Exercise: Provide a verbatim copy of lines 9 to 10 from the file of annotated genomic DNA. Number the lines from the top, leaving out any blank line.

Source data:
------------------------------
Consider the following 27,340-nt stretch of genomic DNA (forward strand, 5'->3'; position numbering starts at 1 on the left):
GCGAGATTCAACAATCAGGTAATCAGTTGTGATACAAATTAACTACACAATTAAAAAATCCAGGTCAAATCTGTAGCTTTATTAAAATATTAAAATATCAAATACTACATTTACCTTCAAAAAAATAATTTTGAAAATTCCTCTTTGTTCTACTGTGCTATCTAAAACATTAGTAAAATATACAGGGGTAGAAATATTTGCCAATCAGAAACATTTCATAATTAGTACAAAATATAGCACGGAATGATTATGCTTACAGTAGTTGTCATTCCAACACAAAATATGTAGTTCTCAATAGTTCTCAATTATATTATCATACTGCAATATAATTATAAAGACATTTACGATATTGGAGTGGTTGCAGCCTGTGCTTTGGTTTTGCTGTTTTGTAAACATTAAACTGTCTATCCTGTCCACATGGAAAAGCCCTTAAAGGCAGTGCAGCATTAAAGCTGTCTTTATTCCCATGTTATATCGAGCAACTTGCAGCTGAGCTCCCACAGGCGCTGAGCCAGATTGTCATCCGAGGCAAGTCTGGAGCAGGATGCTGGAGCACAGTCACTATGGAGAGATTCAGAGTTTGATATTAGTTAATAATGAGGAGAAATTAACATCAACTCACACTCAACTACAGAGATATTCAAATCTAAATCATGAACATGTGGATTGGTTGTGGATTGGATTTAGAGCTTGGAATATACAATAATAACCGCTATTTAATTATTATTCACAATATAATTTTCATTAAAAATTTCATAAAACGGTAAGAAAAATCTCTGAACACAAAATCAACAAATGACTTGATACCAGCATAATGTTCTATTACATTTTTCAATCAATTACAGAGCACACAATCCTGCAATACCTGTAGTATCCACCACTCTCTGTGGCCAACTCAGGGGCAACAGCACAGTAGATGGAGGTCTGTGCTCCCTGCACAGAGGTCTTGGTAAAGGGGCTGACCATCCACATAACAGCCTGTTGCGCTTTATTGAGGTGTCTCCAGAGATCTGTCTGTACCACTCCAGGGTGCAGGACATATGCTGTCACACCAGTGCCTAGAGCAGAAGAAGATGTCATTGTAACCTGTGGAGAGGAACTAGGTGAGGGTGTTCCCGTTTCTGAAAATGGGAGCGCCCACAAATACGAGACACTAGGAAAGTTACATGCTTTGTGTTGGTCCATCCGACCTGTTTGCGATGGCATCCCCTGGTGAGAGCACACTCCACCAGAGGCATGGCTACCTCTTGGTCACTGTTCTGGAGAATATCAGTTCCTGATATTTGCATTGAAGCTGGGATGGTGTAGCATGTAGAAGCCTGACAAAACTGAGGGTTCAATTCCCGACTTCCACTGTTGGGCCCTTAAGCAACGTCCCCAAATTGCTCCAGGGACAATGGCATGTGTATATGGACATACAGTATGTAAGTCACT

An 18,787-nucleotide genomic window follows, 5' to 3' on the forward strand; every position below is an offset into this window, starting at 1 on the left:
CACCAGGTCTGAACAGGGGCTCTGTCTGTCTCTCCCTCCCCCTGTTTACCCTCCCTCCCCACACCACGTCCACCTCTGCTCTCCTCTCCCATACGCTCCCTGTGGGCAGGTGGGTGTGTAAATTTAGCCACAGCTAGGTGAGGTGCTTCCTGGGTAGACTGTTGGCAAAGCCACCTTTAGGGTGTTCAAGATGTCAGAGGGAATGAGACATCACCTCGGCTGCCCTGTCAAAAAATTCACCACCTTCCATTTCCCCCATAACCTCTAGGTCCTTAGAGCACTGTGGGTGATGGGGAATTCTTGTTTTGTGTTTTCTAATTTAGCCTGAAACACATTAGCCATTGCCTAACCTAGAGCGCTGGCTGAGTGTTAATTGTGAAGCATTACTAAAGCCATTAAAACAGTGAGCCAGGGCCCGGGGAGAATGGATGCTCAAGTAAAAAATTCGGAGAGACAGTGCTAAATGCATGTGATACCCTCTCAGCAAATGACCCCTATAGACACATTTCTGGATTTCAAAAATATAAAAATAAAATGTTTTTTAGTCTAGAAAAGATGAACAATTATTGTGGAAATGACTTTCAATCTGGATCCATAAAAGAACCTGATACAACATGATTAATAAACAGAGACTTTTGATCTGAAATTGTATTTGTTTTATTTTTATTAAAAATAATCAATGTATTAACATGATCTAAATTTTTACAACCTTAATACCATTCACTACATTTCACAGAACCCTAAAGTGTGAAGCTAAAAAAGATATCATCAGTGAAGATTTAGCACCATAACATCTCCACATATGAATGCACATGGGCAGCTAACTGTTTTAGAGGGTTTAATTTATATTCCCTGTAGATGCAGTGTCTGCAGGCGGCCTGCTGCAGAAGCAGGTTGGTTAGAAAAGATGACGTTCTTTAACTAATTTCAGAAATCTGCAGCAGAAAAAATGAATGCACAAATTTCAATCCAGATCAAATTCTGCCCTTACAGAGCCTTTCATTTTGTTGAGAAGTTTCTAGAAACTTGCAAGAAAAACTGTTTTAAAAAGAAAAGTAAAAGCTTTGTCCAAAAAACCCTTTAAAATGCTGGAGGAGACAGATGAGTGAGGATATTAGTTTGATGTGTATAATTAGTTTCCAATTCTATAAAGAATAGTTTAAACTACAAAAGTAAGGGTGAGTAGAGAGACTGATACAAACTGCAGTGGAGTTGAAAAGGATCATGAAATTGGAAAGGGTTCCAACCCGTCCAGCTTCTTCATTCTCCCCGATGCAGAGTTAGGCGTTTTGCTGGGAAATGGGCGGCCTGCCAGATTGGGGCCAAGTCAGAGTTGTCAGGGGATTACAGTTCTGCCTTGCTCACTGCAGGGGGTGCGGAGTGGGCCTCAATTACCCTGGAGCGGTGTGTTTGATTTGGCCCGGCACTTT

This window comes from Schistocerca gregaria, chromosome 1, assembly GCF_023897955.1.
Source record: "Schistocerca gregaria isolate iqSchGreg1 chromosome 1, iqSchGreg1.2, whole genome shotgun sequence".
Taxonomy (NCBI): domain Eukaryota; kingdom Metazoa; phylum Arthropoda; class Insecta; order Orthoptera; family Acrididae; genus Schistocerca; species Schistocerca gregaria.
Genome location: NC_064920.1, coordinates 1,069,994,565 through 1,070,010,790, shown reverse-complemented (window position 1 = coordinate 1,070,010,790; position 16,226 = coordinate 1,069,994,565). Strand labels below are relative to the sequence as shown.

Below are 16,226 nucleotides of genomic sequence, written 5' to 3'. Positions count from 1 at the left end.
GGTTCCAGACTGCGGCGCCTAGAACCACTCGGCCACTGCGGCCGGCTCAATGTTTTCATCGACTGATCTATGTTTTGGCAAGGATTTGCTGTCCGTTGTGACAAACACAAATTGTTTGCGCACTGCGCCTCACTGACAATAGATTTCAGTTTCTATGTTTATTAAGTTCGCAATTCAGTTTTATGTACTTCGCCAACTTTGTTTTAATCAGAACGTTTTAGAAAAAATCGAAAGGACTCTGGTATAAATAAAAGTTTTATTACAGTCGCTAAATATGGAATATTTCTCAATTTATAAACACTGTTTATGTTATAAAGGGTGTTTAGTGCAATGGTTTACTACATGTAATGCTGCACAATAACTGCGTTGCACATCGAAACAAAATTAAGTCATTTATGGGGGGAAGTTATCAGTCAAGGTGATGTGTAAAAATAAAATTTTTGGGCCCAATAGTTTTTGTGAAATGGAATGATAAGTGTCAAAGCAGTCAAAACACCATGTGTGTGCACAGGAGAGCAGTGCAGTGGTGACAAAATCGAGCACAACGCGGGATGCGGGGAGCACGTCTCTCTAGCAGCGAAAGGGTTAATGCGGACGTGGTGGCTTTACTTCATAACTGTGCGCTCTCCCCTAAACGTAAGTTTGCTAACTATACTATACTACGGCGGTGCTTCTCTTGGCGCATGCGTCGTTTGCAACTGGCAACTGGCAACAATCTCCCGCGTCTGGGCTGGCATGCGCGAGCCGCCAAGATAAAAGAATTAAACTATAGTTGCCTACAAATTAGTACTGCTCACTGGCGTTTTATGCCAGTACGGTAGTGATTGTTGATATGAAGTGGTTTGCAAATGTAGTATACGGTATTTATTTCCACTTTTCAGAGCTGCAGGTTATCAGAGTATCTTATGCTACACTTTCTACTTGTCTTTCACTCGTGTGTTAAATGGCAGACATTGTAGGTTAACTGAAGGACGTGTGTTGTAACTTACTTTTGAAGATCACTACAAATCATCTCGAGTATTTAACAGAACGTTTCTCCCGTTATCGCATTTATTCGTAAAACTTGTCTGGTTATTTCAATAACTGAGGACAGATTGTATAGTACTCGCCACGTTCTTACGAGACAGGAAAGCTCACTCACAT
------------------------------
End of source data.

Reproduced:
Below are 16,226 nucleotides of genomic sequence, written 5' to 3'. Positions count from 1 at the left end.
GGTTCCAGACTGCGGCGCCTAGAACCACTCGGCCACTGCGGCCGGCTCAATGTTTTCATCGACTGATCTATGTTTTGGCAAGGATTTGCTGTCCGTTGTGACAAACACAAATTGTTTGCGCACTGCGCCTCACTGACAATAGATTTCAGTTTCTATGTTTATTAAGTTCGCAATTCAGTTTTATGTACTTCGCCAACTTTGTTTTAATCAGAACGTTTTAGAAAAAATCGAAAGGACTCTGGTATAAATAAAAGTTTTATTACAGTCGCTAAATATGGAATATTTCTCAATTTATAAACACTGTTTATGTTATAAAGGGTGTTTAGTGCAATGGTTTACTACATGTAATGCTGCACAATAACTGCGTTGCACATCGAAACAAAATTAAGTCATTTATGGGGGGAAGTTATCAGTCAAGGTGATGTGTAAAAATAAAATTTTTGGGCCCAATAGTTTTTGTGAAATGGAATGATAAGTGTCAAAGCAGTCAAAACACCATGTGTGTGCACAGGAGAGCAGTGCAGTGGTGACAAAATCGAGCACAACGCGGGATGCGGGGAGCACGTCTCTCTAGCAGCGAAAGGGTTAATGCGGACGTGGTGGCTTTACTTCATAACTGTGCGCTCTCCCCTAAACGTAAGTTTGCTAACTATACTATACTACGGCGGTGCTTCTCTTGGCGCATGCGTCGTTTGCAACTGGCAACTGGCAACAATCTCCCGCGTCTGGGCTGGCATGCGCGAGCCGCCAAGATAAAAGAATTAAACTATAGTTGCCTACAAATTAGTACTGCTCACTGGCGTTTTATGCCAGTACGGTAGTGATTGTTGATATGAAGTGGTTTGCAAATGTAGTATACGGTATTTATTTCCACTTTTCAGAGCTGCAGGTTATCAGAGTATCTTATGCTACACTTTCTACTTGTCTTTCACTCGTGTGTTAAATGGCAGACATTGTAGGTTAACTGAAGGACGTGTGTTGTAACTTACTTTTGAAGATCACTACAAATCATCTCGAGTATTTAACAGAACGTTTCTCCCGTTATCGCATTTATTCGTAAAACTTGTCTGGTTATTTCAATAACTGAGGACAGATTGTATAGTACTCGCCACGTTCTTACGAGACAGGAAAGCTCACTCACAT